While the use of SMA-actuated devices continues to grow in many industries, current device limitations pose a challenge to successful adoption for certain classes of applications. SMA-actuated devices typically demonstrate motion with non-constant velocity due to the non-linear thermo-mechanically coupled behavior of SMA material transformation, and motion sensitivity to external factors such as voltage and load. This variation in motion can lead to the perception of poor device quality, limiting SMA-actuated devices to applications hidden from the sight of the product user, or requiring them to be augmented with higher cost controls to improve the motion quality. Therefore, a need exists for simple, passive, low-cost device technologies that enable the designer to prescribe desired motion characteristics with relative insensitivity to fluctuation in operating conditions. This paper presents a Damper Controlled Switch (DCS) mechanism that delivers constant velocity and relative insensitivity to operating conditions when combined with a standard SMA wire actuator. The DCS includes a damper that acts against a spring to open a switch when the velocity exceeds a tunable threshold. To validate the ability of the DCS to provide the desired motion quality, experiments were conducted comparing the normal motion of the SMA actuator to the motion produced when the same actuator was fitted with a DCS prototype. The addition of the DCS produced nearly constant actuator velocity, performing significantly better than the SMA actuator alone. The tunability of the DCS was demonstrated producing a wide range of attainable constant velocities. Finally, a set of experiments explored the DCS’s sensitivity to voltage and load, indicating a low sensitivity to a wide range of operating parameters for which the operating limits were identified. The DCS represents a simple, compact technology based on passive, low-cost components, providing a very practical solution that will enable integration of SMA-actuated devices into a broader class of applications.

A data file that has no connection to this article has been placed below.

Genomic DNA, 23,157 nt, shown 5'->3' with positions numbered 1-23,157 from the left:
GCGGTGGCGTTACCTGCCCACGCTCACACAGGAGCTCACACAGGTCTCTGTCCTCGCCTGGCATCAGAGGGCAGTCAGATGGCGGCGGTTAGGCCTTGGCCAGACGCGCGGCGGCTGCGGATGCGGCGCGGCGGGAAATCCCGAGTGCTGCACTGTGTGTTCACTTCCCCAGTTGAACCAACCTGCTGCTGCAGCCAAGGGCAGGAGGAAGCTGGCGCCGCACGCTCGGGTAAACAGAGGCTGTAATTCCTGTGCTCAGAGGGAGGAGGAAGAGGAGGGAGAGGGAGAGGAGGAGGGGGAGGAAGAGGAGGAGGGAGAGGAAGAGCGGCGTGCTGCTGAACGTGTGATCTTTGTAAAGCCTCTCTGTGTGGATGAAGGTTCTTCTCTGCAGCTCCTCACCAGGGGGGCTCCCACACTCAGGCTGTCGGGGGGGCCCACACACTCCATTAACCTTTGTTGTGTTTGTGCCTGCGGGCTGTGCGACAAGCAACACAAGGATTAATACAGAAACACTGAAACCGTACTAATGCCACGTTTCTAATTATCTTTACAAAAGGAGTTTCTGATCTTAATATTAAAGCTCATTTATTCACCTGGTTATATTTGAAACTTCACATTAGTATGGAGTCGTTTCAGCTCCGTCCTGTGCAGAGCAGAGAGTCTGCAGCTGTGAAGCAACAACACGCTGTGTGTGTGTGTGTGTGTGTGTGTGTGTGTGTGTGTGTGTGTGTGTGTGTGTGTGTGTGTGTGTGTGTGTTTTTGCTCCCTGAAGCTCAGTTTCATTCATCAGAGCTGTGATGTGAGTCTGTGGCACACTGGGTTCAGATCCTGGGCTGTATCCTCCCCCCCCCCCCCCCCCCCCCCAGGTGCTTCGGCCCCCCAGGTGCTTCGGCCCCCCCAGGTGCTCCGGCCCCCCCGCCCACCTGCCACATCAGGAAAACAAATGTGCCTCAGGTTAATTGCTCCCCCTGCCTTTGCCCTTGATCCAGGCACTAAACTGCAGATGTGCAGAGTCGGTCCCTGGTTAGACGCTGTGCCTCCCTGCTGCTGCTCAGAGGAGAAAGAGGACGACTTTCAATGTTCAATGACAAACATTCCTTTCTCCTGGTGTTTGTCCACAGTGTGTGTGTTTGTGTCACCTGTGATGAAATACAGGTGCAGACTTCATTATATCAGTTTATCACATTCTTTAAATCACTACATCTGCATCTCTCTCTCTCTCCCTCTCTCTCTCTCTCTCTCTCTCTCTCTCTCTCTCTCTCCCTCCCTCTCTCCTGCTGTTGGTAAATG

Short Bowel Syndrome (SBS) is medical condition characterized by insufficient small intestine length, leading to
improper nutrient absorption and significant mortality rates. The complications of current treatment methods have
encouraged the development of a novel treatment method based on mechanotransduction, the process through which
mechanical tensile loading induces longitudinal growth of intestine. Animal based studies with simple extension devices
have demonstrated the potential of the treatment to grow healthy bowel, but an implantable device suitable for clinical
use remains undeveloped. This paper presents the development of an instrumented fully implantable bowel extender
based upon a shape memory alloy driven linear ratchet that can be controlled and monitored remotely. The overall
bowel extender system is described with respect to specifications for pig experimental tests. The functionality of the
mechanical and electrical subsystems of the device are detailed and experimentally validated on the bench top, in
segments of living bowel tissue removed from a pig, and in cadaveric pigs. Mechanical loading characteristics and safe
load limits on bowel tissue are identified. Results from these experiments establish the readiness of the device to be
tested in living pigs, enabling studies to move one step closer to clinical studies.